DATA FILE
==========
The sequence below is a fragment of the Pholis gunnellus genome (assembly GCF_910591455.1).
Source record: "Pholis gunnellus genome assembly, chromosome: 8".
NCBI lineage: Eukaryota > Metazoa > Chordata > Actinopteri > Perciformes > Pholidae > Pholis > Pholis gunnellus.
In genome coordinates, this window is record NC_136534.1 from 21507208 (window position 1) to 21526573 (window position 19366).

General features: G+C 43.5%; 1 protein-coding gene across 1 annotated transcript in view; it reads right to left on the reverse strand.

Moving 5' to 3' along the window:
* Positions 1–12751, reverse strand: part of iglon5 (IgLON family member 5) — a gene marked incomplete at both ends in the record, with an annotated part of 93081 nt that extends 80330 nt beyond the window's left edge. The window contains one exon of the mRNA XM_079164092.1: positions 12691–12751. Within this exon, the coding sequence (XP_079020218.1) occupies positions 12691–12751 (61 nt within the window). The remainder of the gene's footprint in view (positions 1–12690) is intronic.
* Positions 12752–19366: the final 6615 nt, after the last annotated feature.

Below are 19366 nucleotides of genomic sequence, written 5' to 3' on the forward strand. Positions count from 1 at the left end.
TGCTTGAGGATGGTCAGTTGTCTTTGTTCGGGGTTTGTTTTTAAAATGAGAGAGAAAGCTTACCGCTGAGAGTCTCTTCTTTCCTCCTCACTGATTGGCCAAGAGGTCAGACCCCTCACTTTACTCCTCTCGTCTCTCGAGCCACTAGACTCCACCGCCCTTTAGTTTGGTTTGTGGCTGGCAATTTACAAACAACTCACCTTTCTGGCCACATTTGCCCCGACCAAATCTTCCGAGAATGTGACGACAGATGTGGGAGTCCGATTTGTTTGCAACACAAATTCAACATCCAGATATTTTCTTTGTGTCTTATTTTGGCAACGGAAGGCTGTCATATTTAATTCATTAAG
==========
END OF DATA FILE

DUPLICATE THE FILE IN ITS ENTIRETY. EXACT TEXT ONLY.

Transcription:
The sequence below is a fragment of the Pholis gunnellus genome (assembly GCF_910591455.1).
Source record: "Pholis gunnellus genome assembly, chromosome: 8".
NCBI lineage: Eukaryota > Metazoa > Chordata > Actinopteri > Perciformes > Pholidae > Pholis > Pholis gunnellus.
In genome coordinates, this window is record NC_136534.1 from 21507208 (window position 1) to 21526573 (window position 19366).

General features: G+C 43.5%; 1 protein-coding gene across 1 annotated transcript in view; it reads right to left on the reverse strand.

Moving 5' to 3' along the window:
* Positions 1–12751, reverse strand: part of iglon5 (IgLON family member 5) — a gene marked incomplete at both ends in the record, with an annotated part of 93081 nt that extends 80330 nt beyond the window's left edge. The window contains one exon of the mRNA XM_079164092.1: positions 12691–12751. Within this exon, the coding sequence (XP_079020218.1) occupies positions 12691–12751 (61 nt within the window). The remainder of the gene's footprint in view (positions 1–12690) is intronic.
* Positions 12752–19366: the final 6615 nt, after the last annotated feature.

Below are 19366 nucleotides of genomic sequence, written 5' to 3' on the forward strand. Positions count from 1 at the left end.
TGCTTGAGGATGGTCAGTTGTCTTTGTTCGGGGTTTGTTTTTAAAATGAGAGAGAAAGCTTACCGCTGAGAGTCTCTTCTTTCCTCCTCACTGATTGGCCAAGAGGTCAGACCCCTCACTTTACTCCTCTCGTCTCTCGAGCCACTAGACTCCACCGCCCTTTAGTTTGGTTTGTGGCTGGCAATTTACAAACAACTCACCTTTCTGGCCACATTTGCCCCGACCAAATCTTCCGAGAATGTGACGACAGATGTGGGAGTCCGATTTGTTTGCAACACAAATTCAACATCCAGATATTTTCTTTGTGTCTTATTTTGGCAACGGAAGGCTGTCATATTTAATTCATTAAG